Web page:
13. A method for testing performance of a disk drive in a digital home communications terminal (DHCT), the method comprising the steps of:
downloading, at the DHCT, an executable disk drive performance test application from a server over a communication channel;
reading a user-configurable section location table to identify a first and a second group of sectors on the disk drive, wherein the user-configurable section location table is maintained by the disk drive performance test application;
executing the downloaded executable to measure a time for data transfer of the first group of sectors on the disk drive and a time for data transfer of the second group of sectors on the disk drive, the first and the second groups each corresponding to a particular different region of the disk drive, wherein the data transfer comprises:
allocating one or more read buffers;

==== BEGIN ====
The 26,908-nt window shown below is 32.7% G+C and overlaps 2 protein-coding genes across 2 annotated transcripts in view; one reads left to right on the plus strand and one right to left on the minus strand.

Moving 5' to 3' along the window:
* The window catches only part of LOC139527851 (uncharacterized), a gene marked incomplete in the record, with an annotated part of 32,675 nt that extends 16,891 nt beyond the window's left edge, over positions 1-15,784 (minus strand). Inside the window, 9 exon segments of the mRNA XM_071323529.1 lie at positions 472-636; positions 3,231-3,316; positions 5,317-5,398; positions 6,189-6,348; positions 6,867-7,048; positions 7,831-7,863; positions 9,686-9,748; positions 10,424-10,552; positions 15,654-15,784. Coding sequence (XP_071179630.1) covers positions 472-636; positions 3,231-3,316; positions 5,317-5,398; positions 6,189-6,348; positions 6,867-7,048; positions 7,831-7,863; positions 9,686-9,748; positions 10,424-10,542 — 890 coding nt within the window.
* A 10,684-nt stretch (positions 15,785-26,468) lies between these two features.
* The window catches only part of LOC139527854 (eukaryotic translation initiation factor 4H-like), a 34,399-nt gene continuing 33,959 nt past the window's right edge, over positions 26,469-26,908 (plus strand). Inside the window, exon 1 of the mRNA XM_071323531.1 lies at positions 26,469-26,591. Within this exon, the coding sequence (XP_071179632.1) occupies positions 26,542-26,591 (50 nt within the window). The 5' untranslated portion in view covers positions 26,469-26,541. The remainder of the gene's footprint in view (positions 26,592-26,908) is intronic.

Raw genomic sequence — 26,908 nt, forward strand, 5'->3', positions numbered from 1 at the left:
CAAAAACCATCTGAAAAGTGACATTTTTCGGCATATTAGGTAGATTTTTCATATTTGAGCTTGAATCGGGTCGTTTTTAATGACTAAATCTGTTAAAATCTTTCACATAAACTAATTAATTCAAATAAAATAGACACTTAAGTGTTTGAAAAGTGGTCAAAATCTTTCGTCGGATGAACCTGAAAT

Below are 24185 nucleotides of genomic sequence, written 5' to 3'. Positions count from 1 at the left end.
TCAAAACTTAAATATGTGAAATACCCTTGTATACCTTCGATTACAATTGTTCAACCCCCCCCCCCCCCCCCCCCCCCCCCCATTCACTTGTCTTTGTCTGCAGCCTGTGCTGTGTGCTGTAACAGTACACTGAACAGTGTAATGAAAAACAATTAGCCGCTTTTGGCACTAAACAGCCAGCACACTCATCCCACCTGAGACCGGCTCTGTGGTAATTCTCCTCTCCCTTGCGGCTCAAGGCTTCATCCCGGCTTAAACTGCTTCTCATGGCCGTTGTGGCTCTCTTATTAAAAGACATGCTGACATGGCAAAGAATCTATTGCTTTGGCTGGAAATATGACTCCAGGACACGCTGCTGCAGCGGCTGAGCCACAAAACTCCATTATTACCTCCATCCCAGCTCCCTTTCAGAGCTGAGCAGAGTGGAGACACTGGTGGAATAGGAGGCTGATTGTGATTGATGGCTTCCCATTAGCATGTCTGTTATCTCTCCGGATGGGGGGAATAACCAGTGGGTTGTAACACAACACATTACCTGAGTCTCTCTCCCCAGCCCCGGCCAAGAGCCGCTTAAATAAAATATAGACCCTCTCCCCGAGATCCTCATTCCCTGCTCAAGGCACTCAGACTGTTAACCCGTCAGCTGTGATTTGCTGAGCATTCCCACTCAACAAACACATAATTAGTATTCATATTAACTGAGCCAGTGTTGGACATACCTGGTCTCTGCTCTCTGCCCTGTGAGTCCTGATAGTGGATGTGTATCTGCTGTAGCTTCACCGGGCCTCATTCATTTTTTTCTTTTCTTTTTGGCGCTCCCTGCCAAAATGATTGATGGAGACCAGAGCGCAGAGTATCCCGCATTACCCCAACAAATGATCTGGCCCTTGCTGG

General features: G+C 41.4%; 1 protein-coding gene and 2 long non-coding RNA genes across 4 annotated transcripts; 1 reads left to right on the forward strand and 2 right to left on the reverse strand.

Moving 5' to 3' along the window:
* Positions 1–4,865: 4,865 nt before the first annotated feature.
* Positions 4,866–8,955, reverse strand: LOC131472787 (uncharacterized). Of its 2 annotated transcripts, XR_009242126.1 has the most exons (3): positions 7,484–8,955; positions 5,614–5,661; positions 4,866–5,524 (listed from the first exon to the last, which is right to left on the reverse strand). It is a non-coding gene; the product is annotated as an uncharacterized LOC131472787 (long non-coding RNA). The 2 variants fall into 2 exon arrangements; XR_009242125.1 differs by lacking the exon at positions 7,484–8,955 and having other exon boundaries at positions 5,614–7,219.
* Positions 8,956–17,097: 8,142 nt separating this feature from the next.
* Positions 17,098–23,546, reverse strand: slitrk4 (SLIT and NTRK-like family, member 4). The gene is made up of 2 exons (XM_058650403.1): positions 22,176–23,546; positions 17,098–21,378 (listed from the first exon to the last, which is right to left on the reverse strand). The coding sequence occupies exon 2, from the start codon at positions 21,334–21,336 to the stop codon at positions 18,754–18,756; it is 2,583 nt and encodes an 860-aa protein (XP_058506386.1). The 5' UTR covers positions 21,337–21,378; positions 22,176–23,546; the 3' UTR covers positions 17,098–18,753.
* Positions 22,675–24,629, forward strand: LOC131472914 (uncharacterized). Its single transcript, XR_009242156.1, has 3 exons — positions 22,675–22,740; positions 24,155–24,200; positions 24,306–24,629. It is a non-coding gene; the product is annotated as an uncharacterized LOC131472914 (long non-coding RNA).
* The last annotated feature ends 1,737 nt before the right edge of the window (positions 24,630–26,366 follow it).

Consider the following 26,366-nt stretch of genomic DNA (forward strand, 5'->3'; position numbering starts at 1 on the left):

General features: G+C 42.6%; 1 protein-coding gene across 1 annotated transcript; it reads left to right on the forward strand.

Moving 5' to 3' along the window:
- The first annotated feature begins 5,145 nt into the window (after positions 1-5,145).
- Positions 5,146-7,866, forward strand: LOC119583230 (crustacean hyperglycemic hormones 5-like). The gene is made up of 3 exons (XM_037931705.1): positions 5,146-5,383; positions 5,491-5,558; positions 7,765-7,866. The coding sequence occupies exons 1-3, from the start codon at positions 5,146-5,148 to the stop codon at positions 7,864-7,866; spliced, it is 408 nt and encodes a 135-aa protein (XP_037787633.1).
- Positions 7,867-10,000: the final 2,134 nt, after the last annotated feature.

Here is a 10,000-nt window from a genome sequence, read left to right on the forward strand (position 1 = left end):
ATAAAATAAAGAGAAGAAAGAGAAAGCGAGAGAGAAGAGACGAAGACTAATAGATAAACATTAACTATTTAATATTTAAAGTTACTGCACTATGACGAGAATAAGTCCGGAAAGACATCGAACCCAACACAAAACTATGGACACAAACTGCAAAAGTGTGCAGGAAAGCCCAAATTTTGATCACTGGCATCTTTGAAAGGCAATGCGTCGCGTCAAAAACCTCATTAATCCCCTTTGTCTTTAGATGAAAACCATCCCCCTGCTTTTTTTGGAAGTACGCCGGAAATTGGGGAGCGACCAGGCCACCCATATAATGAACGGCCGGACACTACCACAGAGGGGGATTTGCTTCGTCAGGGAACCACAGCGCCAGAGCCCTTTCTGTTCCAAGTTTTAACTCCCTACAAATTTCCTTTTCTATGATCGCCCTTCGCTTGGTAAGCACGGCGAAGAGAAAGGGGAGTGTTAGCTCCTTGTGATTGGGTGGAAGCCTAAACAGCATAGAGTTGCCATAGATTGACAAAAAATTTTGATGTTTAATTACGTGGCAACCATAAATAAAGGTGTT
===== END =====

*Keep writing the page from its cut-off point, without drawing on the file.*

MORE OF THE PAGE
reading the group of sectors into the read buffers;
enabling a write cache;
writing the group of sectors back to their original locations; and
flushing the write cache; and
reporting the measured times to the server over the communication channel.
14. The method of claim 13, wherein the regions corresponding to the first and second groups are each associated with a different use of the disk drive.
15. The method of claim 13, wherein the region corresponding to the first group of sectors is used to store video programs and the region corresponding to the second group of sectors is used to store electronic program guide data.
16. The method of claim 13, wherein the disk drive comprises a hard disk drive.
17. The method of claim 13, wherein the disk drive comprises a DVD drive.
18. A digital home communications terminal (DHCT) comprising:
a disk drive;
memory storing executable instructions thereon; and
a processor configured by the stored executable instructions to:
download, at the DHCT, an executable disk drive performance test application from a server over a communication channel;
read a user-configurable section location table to identify a first and a second group of sectors on the disk drive, wherein the user-configurable section location table is maintained by the disk drive performance test application;